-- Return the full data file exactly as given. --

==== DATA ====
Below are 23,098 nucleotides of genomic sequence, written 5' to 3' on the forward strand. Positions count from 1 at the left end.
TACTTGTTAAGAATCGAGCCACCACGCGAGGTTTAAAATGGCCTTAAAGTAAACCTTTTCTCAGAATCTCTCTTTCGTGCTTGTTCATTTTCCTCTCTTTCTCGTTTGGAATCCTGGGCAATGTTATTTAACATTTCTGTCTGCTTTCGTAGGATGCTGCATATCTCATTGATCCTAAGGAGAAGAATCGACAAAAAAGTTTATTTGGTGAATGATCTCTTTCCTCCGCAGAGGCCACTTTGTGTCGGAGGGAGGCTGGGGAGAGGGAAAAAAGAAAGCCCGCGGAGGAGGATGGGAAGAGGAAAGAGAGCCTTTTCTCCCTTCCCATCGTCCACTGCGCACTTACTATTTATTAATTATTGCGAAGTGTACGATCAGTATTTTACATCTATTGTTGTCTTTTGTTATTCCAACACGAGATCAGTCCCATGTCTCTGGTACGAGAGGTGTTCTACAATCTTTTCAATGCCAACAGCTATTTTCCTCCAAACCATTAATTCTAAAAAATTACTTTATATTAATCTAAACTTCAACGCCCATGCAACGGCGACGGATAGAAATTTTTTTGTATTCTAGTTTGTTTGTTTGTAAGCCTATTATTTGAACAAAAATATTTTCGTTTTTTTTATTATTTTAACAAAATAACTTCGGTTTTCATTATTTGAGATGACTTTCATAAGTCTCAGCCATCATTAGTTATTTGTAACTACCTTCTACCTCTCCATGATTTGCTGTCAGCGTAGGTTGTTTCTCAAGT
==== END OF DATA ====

Below are 23,098 nucleotides of genomic sequence, written 5' to 3' on the forward strand. Positions count from 1 at the left end.
TACTTGTTAAGAATCGAGCCACCACGCGAGGTTTAAAATGGCCTTAAAGTAAACCTTTTCTCAGAATCTCTCTTTCGTGCTTGTTCATTTTCCTCTCTTTCTCGTTTGGAATCCTGGGCAATGTTATTTAACATTTCTGTCTGCTTTCGTAGGATGCTGCATATCTCATTGATCCTAAGGAGAAGAATCGACAAAAAAGTTTATTTGGTGAATGATCTCTTTCCTCCGCAGAGGCCACTTTGTGTCGGAGGGAGGCTGGGGAGAGGGAAAAAAGAAAGCCCGCGGAGGAGGATGGGAAGAGGAAAGAGAGCCTTTTCTCCCTTCCCATCGTCCACTGCGCACTTACTATTTATTAATTATTGCGAAGTGTACGATCAGTATTTTACATCTATTGTTGTCTTTTGTTATTCCAACACGAGATCAGTCCCATGTCTCTGGTACGAGAGGTGTTCTACAATCTTTTCAATGCCAACAGCTATTTTCCTCCAAACCATTAATTCTAAAAAATTACTTTATATTAATCTAAACTTCAACGCCCATGCAACGGCGACGGATAGAAATTTTTTTGTATTCTAGTTTGTTTGTTTGTAAGCCTATTATTTGAACAAAAATATTTTCGTTTTTTTTATTATTTTAACAAAATAACTTCGGTTTTCATTATTTGAGATGACTTTCATAAGTCTCAGCCATCATTAGTTATTTGTAACTACCTTCTACCTCTCCATGATTTGCTGTCAGCGTAGGTTGTTTCTCAAGT